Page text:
Gourmet Edible Mushrooms

An edible mushroom is the fruit that is produced by some fungi. Its “seeds” are microscopic pores that form on the underside of the mushroom’s cap. Some mushrooms break down decaying wood, plant and animal matter, releasing their nutrients and minerals into forest soil. Others grow within living trees in a symbiotic relationship, absorbing minerals and water for the tree, but leaching nutrients.

There are about 10,000 known mushroom varieties, only half of which grow in the United States. About 100 edible mushroom varieties exist, and they can be found on nearly every natural surface, from trees and logs to leaves, dung, compost, mulch, and soil.

Popular Edible Mushrooms

White or button mushrooms are actually called Agaricus. They’re the type of mushroom you’ll typically find in your grocery store and on basic salads. They come in all sizes and can be used both raw and cooked.

Oyster mushrooms can be white, tan or ivory, and are shaped like oyster shells. Their white gills run down a short, off-center stem. Oyster mushrooms grow in clusters of overlapping caps and are always found on wood. There are several mushrooms that are oyster mushroom look-alikes, but none of these is harmful. At worst, their taste is unpleasant or woody. Some people even detect a faint seafood taste.

Chanterelle mushrooms are funnel or trumpet-shaped, with wavy cap edges. They will typically be bright orange or yellow. However, make sure the chanterelles have a network of blunt-edged ridges down the stem. If they are knifelike gills, they could be poisonous jack-o’-lanterns. Chanterelles are best for salads and rich sauces or risotto.

Crimini mushrooms have an earthier flavor than button mushrooms; they feature a light-tan to dark-brown cap and can be used the same way as button mushrooms.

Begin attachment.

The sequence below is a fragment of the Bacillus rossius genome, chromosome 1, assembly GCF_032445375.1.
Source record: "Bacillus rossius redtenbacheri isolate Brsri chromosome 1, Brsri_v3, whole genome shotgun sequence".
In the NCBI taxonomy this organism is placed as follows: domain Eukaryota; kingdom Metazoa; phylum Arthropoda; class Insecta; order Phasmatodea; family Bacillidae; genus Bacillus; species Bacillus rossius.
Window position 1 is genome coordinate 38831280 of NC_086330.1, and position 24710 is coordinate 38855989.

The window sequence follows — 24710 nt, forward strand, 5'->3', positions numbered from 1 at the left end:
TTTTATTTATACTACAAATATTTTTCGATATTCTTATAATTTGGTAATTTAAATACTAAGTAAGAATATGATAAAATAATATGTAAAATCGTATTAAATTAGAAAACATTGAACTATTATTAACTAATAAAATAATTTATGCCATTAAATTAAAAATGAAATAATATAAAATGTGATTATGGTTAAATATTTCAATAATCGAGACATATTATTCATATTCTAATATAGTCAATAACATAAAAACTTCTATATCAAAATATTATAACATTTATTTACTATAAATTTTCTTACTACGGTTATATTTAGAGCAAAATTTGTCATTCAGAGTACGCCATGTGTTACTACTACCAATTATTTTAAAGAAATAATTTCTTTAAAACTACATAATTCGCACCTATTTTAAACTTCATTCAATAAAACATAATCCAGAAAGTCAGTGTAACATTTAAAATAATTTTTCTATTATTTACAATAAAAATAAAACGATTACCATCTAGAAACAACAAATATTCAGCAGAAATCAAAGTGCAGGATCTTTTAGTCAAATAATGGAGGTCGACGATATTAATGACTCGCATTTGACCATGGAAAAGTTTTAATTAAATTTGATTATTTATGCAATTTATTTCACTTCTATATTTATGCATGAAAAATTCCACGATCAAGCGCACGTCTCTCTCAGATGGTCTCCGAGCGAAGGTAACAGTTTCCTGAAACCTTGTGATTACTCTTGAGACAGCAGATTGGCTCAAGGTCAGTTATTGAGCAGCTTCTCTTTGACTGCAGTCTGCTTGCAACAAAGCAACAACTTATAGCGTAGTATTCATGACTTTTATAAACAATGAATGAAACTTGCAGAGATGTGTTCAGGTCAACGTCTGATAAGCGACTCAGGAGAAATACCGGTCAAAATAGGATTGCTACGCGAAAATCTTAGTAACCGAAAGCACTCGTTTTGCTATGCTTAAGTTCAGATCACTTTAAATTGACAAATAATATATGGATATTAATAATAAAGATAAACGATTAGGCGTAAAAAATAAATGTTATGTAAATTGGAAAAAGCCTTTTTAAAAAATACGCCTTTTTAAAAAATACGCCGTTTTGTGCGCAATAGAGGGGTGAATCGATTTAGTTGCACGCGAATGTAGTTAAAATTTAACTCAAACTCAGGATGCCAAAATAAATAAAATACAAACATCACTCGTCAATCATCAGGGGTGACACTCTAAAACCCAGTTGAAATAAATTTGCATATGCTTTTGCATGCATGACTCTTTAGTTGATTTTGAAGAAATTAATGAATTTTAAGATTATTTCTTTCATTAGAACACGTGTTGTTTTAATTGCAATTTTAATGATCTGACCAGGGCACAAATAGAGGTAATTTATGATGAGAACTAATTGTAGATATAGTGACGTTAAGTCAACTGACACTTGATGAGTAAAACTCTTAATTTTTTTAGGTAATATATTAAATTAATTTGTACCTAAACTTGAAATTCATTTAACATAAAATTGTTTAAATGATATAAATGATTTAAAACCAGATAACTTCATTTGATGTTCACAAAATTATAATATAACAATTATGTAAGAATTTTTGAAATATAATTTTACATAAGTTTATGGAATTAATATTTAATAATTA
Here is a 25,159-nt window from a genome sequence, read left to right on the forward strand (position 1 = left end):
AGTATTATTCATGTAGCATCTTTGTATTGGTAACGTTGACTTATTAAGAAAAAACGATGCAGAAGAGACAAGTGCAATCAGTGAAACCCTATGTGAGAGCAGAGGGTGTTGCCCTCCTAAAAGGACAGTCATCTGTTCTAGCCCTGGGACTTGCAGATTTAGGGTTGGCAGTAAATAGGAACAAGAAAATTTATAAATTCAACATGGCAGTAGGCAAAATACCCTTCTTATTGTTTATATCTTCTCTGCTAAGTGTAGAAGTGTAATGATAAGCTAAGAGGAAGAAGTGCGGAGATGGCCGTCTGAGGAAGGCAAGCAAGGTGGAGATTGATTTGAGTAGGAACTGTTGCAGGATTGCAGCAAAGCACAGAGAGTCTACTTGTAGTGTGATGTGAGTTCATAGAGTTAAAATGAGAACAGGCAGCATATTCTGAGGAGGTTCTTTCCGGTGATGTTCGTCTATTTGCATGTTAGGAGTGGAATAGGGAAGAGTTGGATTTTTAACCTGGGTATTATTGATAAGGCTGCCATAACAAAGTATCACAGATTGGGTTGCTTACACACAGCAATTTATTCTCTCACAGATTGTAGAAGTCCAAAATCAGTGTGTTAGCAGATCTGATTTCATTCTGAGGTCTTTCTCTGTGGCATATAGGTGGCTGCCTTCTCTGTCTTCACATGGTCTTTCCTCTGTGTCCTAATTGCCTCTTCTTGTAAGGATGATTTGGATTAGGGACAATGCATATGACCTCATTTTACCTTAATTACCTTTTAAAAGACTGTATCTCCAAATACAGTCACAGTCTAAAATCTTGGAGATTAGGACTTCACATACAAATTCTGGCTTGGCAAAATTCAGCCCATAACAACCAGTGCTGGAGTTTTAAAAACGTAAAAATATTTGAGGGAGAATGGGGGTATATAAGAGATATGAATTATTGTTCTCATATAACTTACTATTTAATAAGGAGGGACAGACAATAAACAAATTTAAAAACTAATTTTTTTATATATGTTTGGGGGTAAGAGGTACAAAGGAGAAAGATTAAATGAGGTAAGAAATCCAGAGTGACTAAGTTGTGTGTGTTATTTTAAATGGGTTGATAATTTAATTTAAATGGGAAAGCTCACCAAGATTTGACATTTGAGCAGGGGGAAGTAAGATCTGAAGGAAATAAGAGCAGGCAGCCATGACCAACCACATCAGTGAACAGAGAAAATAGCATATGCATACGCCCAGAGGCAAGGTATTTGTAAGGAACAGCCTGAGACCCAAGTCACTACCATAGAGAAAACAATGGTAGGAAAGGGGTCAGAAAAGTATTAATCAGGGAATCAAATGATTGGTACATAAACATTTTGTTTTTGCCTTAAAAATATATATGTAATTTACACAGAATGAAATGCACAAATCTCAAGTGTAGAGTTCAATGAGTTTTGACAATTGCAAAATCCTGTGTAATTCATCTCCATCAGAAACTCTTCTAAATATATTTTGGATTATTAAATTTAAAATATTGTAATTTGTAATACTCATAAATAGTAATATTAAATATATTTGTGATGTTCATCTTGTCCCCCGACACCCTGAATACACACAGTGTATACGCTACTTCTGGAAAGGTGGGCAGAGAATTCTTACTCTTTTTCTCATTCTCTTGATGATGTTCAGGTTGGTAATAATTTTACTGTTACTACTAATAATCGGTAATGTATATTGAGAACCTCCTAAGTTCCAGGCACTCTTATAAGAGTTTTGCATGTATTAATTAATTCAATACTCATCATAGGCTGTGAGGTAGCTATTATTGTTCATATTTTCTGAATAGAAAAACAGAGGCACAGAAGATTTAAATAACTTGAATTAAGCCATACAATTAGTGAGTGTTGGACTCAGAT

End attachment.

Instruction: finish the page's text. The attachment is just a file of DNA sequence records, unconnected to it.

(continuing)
Shiitake mushrooms have a broad, umbrella-shaped cap that can be up to 10 inches in diameter. Their rich, full-bodied flavor is quite meaty when cooked. Many chefs recommend removing stems before cooking and using them to flavor soup stocks. Shiitake mushrooms have wide, open veils and tan gills.

Enoki mushrooms are beautiful fungi with long stems and tiny, snow-white caps. These tiny white mushrooms are joined at the base; together they resemble bean sprouts.

Portabella mushrooms are giant crimini mushrooms. Their long-growing cycle provides the mushrooms with a deep, meaty flavor and thick texture. They can be grilled whole or sliced, baked, stir-fried, and deep-fried. The fibrous stems are to be removed before cooking.

Porcini mushrooms look like the white-stemmed, red-capped toadstools of fairytale lore. Porcini mushrooms can weigh up to a pound each with caps up to 10 inches in diameter. They can also weigh just a few ounces.

Morels are close relatives of the truffle. Their tan- to dark-brown color is set off by a cone or sponge shape and smoky, nutty flavor. The darker the mushroom is the more pronounced the flavor will be. Since the morel has a dimpled cap, it should be cleaned well when fresh.

By Marissa Brassfield

Source: excerpted from “Gourmet Edible Mushrooms: A Guide to Edible Mushroom Identification,” originally published February 19, 2008 at



About Jerome the Gnome

Hi, there! I'm the chief garden gnome and live in and manage the mushroom patch at EZGrowMushrooms.com where all the little garden gnomes work tirelessly to assemble our mushroom grow kits for your home and garden.
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